The Five Products Most Affected by US Tariffs on Mexico
Seven out of ten products manufactured by Mexico are destined for one country: The United States. US tariffs on Mexico will strongly affect five classes of items in particular.
Over the course of many decades, Mexico has developed a strong dependence on what is undisputedly the world’s largest economy. Over the course 2018, for instance, Mexico exported a total of US $379.9 billion worth of its products to its neighbor to the north. This figure is 352% more than the one that was registered twenty years prior. Taking this consideration into account, the threat of imposing US tariffs on Mexico of 5% on all imported Mexican goods would be a serious blow to that nation’s economy.
According to US President Donald J. Trump on Twitter, the measure will enter into force on June 10 and will remain in force “until the flow of undocumented migrants’ that arrive in the United States through Mexico is stopped. Furthermore, the president stated that US tariffs on Mexico “will gradually increase until the problem of illegal immigration is resolved.” Levies on Mexican products could reach a maximum rate of 25%. Mexico’s President, Andres Manuel Lopez Obrador, has called for negotiations to avoid a possible trade conflict.
What are the five classes of products that Mexico exports to the United States that could be most affected by US tariffs on Mexico?
Vehicles and Auto Parts
One-quarter of Mexican exports to the United States originate from the nation’s modern and well-developed automotive and vehicle industry. According to official figures provided by Mexico’s federal government, passenger vehicles are the source of 9.8% of exports from Mexico to the United States. The value of these vehicles is approximately US $30 billion. In addition to automobiles, 7.5% of Mexico’s exports to the United States is comprised of auto parts that have a total value of approximately US $30 billion. Finally, 7.4% of the total value of Mexican exports to the United States comes from the sale of trucks into the US market. These products have a value of US $22.8 billion. US tariffs on Mexico in this product category will have a significant impact on the prices that are paid by American consumers.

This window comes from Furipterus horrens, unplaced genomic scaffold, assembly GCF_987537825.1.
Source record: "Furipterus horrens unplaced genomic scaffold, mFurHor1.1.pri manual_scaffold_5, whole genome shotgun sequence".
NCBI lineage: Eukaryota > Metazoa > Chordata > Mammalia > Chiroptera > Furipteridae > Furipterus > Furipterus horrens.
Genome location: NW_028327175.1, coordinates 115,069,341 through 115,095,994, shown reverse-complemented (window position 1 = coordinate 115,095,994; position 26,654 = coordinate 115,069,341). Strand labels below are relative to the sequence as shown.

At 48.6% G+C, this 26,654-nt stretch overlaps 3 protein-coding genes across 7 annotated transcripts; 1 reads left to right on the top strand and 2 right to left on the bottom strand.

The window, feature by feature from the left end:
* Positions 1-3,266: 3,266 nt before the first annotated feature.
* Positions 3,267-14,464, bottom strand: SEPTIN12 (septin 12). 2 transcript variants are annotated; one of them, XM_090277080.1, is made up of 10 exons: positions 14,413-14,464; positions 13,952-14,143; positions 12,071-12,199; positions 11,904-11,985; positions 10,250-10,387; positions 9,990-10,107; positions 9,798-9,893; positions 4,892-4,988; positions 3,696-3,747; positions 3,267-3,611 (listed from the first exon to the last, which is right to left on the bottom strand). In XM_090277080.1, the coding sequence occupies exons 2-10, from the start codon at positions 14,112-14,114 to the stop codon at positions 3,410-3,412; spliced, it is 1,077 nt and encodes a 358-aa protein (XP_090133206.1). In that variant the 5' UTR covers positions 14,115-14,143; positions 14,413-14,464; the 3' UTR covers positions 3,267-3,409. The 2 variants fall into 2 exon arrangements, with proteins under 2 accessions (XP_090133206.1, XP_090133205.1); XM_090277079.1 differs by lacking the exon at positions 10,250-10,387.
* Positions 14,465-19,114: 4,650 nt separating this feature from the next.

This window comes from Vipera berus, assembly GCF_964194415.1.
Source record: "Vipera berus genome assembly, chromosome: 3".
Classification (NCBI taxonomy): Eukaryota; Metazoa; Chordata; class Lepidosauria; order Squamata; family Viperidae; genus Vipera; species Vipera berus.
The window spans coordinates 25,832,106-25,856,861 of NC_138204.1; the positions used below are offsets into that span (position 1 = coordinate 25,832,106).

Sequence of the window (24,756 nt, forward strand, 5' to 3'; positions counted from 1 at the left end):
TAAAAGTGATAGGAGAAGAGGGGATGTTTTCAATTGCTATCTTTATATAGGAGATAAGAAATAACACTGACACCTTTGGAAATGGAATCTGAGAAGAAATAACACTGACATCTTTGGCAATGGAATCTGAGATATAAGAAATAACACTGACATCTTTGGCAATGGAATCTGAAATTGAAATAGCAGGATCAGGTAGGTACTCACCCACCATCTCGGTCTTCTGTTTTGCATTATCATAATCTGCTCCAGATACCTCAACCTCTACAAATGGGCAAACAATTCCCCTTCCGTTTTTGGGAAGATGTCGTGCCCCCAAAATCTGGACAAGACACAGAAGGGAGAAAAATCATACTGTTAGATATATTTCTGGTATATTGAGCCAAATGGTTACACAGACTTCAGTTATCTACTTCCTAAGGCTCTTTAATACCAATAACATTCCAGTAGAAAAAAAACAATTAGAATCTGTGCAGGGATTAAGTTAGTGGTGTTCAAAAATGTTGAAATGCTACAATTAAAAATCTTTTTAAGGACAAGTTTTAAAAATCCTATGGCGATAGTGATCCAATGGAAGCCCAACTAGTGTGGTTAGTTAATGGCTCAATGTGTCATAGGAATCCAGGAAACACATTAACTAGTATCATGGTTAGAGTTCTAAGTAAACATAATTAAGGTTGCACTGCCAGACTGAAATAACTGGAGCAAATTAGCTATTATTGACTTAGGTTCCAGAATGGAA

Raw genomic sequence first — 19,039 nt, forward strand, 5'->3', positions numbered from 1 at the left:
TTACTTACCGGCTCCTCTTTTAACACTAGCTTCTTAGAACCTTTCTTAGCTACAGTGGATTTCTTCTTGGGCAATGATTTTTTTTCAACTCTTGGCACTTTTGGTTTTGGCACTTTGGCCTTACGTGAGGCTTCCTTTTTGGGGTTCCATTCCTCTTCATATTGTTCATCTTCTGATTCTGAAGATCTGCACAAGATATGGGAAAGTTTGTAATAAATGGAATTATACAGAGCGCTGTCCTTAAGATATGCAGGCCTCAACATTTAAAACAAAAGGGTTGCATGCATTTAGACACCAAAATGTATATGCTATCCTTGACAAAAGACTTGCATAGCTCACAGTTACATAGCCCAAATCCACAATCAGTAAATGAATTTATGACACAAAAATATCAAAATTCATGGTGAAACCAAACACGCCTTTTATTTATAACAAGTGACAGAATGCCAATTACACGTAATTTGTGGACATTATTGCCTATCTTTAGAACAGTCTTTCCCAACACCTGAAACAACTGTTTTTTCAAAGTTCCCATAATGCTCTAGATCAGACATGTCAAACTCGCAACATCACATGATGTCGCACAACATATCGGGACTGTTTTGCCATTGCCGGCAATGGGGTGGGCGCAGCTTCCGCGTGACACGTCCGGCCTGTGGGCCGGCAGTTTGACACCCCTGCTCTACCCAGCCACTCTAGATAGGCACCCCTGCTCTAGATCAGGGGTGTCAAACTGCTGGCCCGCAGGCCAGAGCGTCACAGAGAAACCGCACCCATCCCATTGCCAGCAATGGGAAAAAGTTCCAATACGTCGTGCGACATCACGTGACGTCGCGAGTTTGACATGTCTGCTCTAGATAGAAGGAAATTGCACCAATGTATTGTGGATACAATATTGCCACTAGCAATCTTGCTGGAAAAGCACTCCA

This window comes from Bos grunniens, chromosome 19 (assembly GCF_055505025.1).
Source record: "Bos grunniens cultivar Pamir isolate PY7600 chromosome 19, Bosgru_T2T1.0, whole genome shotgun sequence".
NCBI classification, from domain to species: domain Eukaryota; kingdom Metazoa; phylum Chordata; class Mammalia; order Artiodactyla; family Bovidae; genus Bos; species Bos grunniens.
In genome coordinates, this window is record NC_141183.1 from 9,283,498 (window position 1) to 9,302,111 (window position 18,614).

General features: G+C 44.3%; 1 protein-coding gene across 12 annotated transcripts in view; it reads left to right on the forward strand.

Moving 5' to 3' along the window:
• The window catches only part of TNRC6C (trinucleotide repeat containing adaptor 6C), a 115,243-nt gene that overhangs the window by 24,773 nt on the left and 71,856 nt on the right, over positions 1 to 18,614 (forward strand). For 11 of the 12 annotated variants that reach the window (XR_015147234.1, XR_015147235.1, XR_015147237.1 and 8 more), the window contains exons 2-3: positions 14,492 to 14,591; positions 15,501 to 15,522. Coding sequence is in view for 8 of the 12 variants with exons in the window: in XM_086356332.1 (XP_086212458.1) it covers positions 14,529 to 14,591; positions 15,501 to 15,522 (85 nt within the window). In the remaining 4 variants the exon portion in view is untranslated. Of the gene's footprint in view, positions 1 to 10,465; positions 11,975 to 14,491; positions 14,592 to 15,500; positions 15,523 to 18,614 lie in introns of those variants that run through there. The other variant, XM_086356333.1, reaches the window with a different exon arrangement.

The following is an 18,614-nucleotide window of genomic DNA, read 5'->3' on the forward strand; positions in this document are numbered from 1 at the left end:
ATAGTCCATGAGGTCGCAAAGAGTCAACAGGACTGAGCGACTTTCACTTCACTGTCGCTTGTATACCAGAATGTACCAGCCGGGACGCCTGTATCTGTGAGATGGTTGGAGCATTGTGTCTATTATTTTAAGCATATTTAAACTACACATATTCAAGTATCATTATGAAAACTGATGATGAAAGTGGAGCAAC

The manufacturing of computer equipment in Mexico has registered significant growth in recent years. In 2017, the value of computers and peripherals shipped to the United States made up 6.3% of Mexican product shipped to that country. The total estimated value of these items was US $19.4 billion.
Samsung, LG, Toshiba, Foxconn, Flextronics, and Intel are among the leading international firms that have a strong presence in Mexico. US tariffs on Mexico would affect the prices paid for their products by American buyers.
In 2017, the overall value of Mexican agricultural goods that were exported to the United States had an estimated value of US $500 billion dollars. This figure represents 4.1% of the value of the exports that Mexico sends to its northern neighbor. The value of the sale of products from the Mexican countryside exceeded the value of Mexican crude oil sales to the United States, which were only valued at approximately US $10.3 billion. US tariffs on Mexico on agricultural products will have an effect on the price of the food that reaches American dinner tables.
With just over US $12 billion in sales, the cell phone industry has positioned itself to be among the goods most exported to its neighbor to the north. The manufacturing of mobile communications devices is the second largest export in the electronic goods sector. It represents 3.9% of the value of exports to the United States.
During the last decade, Mexico became the worldwide leader in exports of flat screen TVs. Mexico shipped US $10.4 billion dollars worth of this product to the United States in 2017. The sale of flat screens comprised 3.4% of all Mexican exports to the US. The US tariffs on Mexico that have been proposed will have an effect on this product, as well. For the most part, the manufacture of flat-screen TVs in Mexico takes place in the border city of Tijuana by companies such as Samsung and Sony.